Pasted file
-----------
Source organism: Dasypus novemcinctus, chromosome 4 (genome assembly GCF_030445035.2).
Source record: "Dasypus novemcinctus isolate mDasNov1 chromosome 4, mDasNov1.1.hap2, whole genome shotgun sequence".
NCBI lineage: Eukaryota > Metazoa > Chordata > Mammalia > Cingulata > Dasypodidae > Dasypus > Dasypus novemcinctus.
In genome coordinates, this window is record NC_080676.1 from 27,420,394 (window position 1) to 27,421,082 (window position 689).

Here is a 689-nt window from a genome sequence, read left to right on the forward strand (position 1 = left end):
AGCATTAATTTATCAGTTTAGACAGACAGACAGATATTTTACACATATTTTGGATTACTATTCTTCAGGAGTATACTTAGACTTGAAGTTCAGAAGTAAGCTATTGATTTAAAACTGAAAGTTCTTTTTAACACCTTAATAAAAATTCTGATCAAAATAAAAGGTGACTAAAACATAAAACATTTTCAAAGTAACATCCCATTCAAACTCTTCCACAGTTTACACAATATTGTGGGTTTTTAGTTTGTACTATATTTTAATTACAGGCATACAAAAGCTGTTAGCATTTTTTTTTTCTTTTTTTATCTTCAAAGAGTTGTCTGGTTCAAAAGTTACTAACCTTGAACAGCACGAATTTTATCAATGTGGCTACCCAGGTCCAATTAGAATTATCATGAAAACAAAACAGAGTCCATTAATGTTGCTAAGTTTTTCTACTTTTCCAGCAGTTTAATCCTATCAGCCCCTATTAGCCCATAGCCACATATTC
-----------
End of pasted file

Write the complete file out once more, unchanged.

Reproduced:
Source organism: Dasypus novemcinctus, chromosome 4 (genome assembly GCF_030445035.2).
Source record: "Dasypus novemcinctus isolate mDasNov1 chromosome 4, mDasNov1.1.hap2, whole genome shotgun sequence".
NCBI lineage: Eukaryota > Metazoa > Chordata > Mammalia > Cingulata > Dasypodidae > Dasypus > Dasypus novemcinctus.
In genome coordinates, this window is record NC_080676.1 from 27,420,394 (window position 1) to 27,421,082 (window position 689).

Here is a 689-nt window from a genome sequence, read left to right on the forward strand (position 1 = left end):
AGCATTAATTTATCAGTTTAGACAGACAGACAGATATTTTACACATATTTTGGATTACTATTCTTCAGGAGTATACTTAGACTTGAAGTTCAGAAGTAAGCTATTGATTTAAAACTGAAAGTTCTTTTTAACACCTTAATAAAAATTCTGATCAAAATAAAAGGTGACTAAAACATAAAACATTTTCAAAGTAACATCCCATTCAAACTCTTCCACAGTTTACACAATATTGTGGGTTTTTAGTTTGTACTATATTTTAATTACAGGCATACAAAAGCTGTTAGCATTTTTTTTTTCTTTTTTTATCTTCAAAGAGTTGTCTGGTTCAAAAGTTACTAACCTTGAACAGCACGAATTTTATCAATGTGGCTACCCAGGTCCAATTAGAATTATCATGAAAACAAAACAGAGTCCATTAATGTTGCTAAGTTTTTCTACTTTTCCAGCAGTTTAATCCTATCAGCCCCTATTAGCCCATAGCCACATATTC